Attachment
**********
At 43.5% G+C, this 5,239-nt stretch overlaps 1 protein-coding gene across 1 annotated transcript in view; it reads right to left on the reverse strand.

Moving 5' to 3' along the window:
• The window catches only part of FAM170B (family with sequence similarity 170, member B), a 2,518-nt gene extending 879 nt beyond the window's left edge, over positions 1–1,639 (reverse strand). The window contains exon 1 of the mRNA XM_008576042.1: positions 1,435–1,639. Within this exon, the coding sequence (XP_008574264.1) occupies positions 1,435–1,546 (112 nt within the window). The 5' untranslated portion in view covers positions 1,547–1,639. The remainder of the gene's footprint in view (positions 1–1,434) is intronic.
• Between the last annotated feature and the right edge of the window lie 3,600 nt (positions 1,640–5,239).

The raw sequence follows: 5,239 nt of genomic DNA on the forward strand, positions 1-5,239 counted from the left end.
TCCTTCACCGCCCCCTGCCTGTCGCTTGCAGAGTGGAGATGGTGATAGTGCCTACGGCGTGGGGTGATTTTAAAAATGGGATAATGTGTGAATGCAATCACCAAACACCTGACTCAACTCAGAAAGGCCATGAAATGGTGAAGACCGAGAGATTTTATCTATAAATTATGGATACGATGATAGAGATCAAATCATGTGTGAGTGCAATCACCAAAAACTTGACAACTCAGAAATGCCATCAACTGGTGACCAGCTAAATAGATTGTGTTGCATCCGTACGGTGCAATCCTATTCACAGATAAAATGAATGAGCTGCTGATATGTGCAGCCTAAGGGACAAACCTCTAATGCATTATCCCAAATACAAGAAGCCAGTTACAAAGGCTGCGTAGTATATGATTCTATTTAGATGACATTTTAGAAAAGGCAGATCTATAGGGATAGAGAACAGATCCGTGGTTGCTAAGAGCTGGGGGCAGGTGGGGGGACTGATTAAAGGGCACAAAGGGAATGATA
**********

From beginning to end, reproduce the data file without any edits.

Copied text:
At 43.5% G+C, this 5,239-nt stretch overlaps 1 protein-coding gene across 1 annotated transcript in view; it reads right to left on the reverse strand.

Moving 5' to 3' along the window:
• The window catches only part of FAM170B (family with sequence similarity 170, member B), a 2,518-nt gene extending 879 nt beyond the window's left edge, over positions 1–1,639 (reverse strand). The window contains exon 1 of the mRNA XM_008576042.1: positions 1,435–1,639. Within this exon, the coding sequence (XP_008574264.1) occupies positions 1,435–1,546 (112 nt within the window). The 5' untranslated portion in view covers positions 1,547–1,639. The remainder of the gene's footprint in view (positions 1–1,434) is intronic.
• Between the last annotated feature and the right edge of the window lie 3,600 nt (positions 1,640–5,239).

The raw sequence follows: 5,239 nt of genomic DNA on the forward strand, positions 1-5,239 counted from the left end.
TCCTTCACCGCCCCCTGCCTGTCGCTTGCAGAGTGGAGATGGTGATAGTGCCTACGGCGTGGGGTGATTTTAAAAATGGGATAATGTGTGAATGCAATCACCAAACACCTGACTCAACTCAGAAAGGCCATGAAATGGTGAAGACCGAGAGATTTTATCTATAAATTATGGATACGATGATAGAGATCAAATCATGTGTGAGTGCAATCACCAAAAACTTGACAACTCAGAAATGCCATCAACTGGTGACCAGCTAAATAGATTGTGTTGCATCCGTACGGTGCAATCCTATTCACAGATAAAATGAATGAGCTGCTGATATGTGCAGCCTAAGGGACAAACCTCTAATGCATTATCCCAAATACAAGAAGCCAGTTACAAAGGCTGCGTAGTATATGATTCTATTTAGATGACATTTTAGAAAAGGCAGATCTATAGGGATAGAGAACAGATCCGTGGTTGCTAAGAGCTGGGGGCAGGTGGGGGGACTGATTAAAGGGCACAAAGGGAATGATA